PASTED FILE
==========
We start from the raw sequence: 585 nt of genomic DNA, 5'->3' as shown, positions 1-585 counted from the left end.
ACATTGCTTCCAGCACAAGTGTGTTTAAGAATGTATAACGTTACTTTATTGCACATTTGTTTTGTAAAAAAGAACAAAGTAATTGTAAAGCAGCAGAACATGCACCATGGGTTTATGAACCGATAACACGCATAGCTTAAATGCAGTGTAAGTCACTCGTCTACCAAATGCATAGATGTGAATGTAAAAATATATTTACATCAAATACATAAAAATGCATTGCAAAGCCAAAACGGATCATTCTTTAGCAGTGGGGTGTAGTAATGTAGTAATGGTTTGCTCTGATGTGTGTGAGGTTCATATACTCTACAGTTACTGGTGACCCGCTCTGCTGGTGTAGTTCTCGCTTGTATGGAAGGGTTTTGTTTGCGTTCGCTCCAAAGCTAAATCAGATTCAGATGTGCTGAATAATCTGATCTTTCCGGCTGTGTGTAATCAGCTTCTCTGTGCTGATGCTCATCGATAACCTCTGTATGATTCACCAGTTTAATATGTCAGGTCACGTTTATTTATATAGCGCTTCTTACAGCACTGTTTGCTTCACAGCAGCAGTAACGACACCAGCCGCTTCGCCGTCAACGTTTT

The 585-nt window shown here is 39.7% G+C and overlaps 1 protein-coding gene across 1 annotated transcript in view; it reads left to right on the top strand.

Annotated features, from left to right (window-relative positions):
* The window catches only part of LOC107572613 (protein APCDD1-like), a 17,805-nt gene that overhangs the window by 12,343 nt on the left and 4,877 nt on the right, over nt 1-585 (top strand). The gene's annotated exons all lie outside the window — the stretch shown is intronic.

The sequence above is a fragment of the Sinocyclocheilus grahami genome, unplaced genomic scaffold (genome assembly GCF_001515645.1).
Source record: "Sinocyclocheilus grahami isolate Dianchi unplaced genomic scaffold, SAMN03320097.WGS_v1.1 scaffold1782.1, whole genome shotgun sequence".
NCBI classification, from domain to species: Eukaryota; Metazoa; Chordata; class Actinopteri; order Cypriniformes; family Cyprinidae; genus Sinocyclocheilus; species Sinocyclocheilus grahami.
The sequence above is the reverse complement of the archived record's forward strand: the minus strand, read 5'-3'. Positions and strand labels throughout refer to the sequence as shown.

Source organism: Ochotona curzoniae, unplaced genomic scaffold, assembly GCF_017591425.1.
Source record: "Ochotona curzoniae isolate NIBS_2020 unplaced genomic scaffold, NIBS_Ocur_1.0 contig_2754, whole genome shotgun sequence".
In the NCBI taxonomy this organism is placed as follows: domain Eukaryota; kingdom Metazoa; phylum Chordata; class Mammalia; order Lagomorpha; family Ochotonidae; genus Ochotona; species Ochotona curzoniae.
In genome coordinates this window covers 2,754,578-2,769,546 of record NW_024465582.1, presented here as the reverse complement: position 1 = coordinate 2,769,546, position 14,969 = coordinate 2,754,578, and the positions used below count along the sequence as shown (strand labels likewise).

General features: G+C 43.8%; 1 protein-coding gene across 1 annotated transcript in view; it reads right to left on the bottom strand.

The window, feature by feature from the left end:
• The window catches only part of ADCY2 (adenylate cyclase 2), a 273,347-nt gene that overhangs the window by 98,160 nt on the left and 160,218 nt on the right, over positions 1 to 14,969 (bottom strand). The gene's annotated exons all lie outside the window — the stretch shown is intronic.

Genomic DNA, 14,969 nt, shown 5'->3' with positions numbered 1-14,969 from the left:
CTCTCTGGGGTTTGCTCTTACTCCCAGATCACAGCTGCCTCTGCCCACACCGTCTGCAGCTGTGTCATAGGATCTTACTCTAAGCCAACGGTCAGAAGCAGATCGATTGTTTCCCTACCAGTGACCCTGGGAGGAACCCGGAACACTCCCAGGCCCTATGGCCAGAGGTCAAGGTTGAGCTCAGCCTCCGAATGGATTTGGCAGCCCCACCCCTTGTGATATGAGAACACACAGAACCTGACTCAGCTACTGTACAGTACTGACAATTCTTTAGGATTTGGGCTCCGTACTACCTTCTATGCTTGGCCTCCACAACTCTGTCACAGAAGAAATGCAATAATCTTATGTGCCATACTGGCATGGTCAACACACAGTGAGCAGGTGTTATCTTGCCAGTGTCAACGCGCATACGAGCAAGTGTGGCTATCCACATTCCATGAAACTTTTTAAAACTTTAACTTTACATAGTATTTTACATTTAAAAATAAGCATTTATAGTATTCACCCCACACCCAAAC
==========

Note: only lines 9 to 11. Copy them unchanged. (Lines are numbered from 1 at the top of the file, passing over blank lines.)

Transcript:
The sequence above is the reverse complement of the archived record's forward strand: the minus strand, read 5'-3'. Positions and strand labels throughout refer to the sequence as shown.

Source organism: Ochotona curzoniae, unplaced genomic scaffold, assembly GCF_017591425.1.
Source record: "Ochotona curzoniae isolate NIBS_2020 unplaced genomic scaffold, NIBS_Ocur_1.0 contig_2754, whole genome shotgun sequence".